Many people, whether members of the multi-ethnic and multinational community living on Bali, officials and businessmen from Jakarta, or groups and aid agencies from abroad, are committed to helping Bali recover from the recent tragedy. The reasons are numerous: economic disaster looms on the horizon; its pristine image is now tarnished by the phrase 'soft target'; its people suffer endemic corruption, and mismanaged development. Post-bomb Bali has been inundated by benefit concerts, fund-raising dinners, media campaigns and action plans to restore, revitalise, and repair Bali. Among it all, a deeper dilemma is emerging, one which demands honesty about the serious environmental and social problems in Bali from all those involved in the massive recovery movement in Bali.
The Kuta bombing showed the world that in stark contrast to its heavenly image in the tourist brochures, Bali is not immune to terrorist attacks. Indeed, even before the bomb, one need only encounter a drug dealer or pimp in Kuta's chaotic streets, gaze upon the garbage piles lining roads, or wade through a flood in the rainy season to see that all was not well on the island. The many environmental, social and economic issues plaguing Bali stem from years of Jakarta-led developmentalism and official corruption. The well-intentioned billions (yes billions) of dollars pledged to restore Bali must overcome rampant greed, and rampant bureaucracy in order to be properly spent, and consensus on how to do it is slow in coming.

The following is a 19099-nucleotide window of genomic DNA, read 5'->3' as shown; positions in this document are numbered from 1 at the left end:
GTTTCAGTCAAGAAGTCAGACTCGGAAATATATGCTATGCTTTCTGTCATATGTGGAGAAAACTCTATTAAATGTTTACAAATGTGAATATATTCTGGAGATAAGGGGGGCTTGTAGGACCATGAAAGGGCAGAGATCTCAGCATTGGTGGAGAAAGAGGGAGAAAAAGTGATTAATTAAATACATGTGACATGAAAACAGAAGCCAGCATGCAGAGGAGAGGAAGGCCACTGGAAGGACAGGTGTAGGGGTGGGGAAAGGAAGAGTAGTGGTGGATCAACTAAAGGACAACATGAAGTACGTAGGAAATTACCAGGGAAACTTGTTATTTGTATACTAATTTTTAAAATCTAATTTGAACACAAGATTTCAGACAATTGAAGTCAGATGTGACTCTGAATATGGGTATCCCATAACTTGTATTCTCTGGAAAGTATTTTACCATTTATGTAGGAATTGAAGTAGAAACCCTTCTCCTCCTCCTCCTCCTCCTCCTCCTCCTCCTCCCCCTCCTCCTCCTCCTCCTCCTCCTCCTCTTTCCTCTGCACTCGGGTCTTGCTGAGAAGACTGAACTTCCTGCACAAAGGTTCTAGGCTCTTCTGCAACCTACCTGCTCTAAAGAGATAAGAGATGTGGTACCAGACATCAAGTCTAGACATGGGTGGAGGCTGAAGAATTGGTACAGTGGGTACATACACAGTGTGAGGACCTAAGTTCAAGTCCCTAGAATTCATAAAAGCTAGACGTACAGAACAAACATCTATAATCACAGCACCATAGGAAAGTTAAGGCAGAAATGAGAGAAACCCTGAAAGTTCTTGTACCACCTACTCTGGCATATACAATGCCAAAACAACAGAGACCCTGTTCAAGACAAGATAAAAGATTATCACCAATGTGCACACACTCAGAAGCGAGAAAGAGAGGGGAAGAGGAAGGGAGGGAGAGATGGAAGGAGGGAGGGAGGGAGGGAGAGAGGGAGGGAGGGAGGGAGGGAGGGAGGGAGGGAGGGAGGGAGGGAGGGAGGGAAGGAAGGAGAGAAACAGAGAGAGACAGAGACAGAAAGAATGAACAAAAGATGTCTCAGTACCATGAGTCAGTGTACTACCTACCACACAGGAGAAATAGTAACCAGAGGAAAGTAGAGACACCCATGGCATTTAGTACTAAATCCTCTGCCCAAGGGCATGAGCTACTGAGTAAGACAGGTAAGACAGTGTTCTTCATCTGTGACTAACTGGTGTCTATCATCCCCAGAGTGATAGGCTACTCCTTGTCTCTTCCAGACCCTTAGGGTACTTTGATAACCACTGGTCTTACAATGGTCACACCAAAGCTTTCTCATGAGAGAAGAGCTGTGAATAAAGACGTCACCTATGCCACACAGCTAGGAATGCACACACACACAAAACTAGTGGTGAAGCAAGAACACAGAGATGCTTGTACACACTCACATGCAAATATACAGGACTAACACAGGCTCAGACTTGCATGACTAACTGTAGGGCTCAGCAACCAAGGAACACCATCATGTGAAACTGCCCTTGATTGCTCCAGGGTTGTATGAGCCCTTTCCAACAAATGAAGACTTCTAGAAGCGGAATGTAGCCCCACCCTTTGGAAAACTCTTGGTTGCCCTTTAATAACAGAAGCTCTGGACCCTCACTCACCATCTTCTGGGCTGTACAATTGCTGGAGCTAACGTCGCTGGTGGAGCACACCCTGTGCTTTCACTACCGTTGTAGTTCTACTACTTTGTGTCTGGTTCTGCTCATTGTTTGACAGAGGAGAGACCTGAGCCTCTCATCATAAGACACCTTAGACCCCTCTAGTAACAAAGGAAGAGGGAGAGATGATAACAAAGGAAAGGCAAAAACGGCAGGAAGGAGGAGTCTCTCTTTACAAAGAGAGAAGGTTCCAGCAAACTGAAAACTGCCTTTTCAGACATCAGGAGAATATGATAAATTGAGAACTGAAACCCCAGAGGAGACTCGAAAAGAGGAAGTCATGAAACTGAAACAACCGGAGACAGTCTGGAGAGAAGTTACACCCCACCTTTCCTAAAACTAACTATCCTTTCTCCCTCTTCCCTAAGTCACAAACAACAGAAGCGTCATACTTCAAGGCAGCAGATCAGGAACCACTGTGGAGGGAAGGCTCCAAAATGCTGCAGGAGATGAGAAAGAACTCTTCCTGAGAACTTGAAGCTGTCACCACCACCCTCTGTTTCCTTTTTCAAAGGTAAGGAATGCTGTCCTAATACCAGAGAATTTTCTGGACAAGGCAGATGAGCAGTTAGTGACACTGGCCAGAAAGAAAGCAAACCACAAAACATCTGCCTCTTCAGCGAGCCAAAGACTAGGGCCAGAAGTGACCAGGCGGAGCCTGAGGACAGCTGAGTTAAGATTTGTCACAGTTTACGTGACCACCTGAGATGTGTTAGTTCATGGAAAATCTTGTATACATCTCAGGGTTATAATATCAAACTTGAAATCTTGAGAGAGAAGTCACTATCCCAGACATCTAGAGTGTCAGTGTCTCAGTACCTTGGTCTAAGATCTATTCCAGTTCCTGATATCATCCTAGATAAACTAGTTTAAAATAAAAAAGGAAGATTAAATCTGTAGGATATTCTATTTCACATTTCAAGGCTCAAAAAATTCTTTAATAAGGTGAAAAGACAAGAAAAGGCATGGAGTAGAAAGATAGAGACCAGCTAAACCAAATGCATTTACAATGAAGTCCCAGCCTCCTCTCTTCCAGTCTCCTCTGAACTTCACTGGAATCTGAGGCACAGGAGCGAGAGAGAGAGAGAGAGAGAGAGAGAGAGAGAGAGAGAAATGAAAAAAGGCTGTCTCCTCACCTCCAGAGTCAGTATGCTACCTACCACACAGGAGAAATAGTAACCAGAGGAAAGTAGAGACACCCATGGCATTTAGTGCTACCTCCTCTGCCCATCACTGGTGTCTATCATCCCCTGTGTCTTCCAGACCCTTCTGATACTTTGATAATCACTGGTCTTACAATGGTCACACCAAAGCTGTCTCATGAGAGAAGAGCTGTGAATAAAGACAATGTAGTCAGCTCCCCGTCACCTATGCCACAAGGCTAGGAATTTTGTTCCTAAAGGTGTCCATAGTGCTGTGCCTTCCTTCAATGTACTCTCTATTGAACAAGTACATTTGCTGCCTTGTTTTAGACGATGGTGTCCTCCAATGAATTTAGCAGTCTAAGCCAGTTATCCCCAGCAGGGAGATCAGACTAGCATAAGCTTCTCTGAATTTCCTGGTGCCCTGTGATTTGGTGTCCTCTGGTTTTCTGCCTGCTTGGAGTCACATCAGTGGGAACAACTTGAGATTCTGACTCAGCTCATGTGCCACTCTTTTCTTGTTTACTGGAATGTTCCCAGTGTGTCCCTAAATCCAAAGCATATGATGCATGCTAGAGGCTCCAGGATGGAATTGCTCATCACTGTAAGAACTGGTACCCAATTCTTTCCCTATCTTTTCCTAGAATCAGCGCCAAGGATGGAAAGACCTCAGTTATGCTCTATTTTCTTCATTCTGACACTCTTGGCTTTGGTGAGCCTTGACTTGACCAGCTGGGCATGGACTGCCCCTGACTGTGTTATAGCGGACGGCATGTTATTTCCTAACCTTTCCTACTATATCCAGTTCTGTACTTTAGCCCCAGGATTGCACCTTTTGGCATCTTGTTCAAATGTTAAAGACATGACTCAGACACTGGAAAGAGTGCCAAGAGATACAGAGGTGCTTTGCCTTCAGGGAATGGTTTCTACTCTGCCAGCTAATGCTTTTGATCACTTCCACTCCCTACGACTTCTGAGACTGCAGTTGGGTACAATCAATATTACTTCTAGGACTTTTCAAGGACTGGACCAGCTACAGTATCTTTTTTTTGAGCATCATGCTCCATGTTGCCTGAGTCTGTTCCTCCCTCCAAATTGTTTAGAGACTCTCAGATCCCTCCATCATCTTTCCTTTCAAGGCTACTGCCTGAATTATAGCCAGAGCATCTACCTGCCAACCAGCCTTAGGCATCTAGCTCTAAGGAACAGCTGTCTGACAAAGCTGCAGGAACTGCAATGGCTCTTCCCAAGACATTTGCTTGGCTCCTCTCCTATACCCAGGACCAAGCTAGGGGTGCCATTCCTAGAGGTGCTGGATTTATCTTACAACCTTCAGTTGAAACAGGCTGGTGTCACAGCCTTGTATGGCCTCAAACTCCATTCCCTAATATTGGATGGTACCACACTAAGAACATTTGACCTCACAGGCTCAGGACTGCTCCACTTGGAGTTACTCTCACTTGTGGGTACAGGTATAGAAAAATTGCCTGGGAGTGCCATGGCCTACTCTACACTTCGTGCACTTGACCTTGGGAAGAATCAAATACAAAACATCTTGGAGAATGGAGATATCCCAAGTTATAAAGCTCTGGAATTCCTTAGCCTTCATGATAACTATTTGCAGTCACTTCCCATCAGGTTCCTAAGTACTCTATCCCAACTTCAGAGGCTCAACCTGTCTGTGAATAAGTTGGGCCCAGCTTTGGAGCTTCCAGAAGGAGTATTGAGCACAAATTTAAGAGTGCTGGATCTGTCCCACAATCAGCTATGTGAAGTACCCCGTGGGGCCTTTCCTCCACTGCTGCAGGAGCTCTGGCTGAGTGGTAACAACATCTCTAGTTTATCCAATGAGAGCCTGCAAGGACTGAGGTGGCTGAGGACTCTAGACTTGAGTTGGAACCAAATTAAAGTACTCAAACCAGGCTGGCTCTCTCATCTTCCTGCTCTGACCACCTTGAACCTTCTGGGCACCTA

It must be kept in mind that Bali-cum-paradise was not developed exclusively by, or even for, the Balinese. For decades, the Indonesian government's grand development scheme for the island focused primarily on mega-projects for tourism, relying on Jakarta or foreign investors to build the hotels and tourist attractions, and aid agencies like the World Bank to provide loans for the roads, waterworks and other infrastructure necessary to support a mass-tourism industry. The explosive pace of development in the southern part of Bali where most tourism is based set the tone for the next decade of unrestrained development. Well-financed investors from outside were free to do as they liked, and the Balinese followed suit with shops, galleries and bungalows, often selling ancestral land to finance these small-scale projects. Regional master plans drawn up by the government to ensure environmental sustainability, or even the quality of life for Bali residents, was easily altered to accommodate wealthy, well-connected investors.
The great roads built to serve the tourists have attracted smaller but no less aggressive investors who have erected strip malls, villas, and other tourist based businesses. Development planning was inadequate, and long before the bomb, the island's too few roads weren't wide enough for the tourist-laden buses, its water distribution system couldn't deliver adequate water to residents (though golf courses were eternally green and swimming pools filled) and land in the developed parts of Bali had reache8 prices far beyond the reach of the average Balinese.
Those who were lucky enough to have a helping hand onto the tourism bandwagon now face a bleak immediate future. Since that fateful night in Kuta, hotel occupancy in many establishments has plummeted to single digits. Though the holidays saw a brief surge of arrivals of mostly domestic tourists to the island, they have, for the most part, returned home. Many believe that a US-led assault on Iraq in early 2003 will keep the majority tourists away for at least a few more months, and will most certainly affect bookings for the high season of June-August. Then there is Indonesia's national election in 2004, which holds no promises to be peaceful. Few tourists walk the towns of Kuta, Sanur and Ubud and many workers, especially those in the substantial informal sector of the tourism industry, have been sent home to wait for better days.
Recovery, big business-style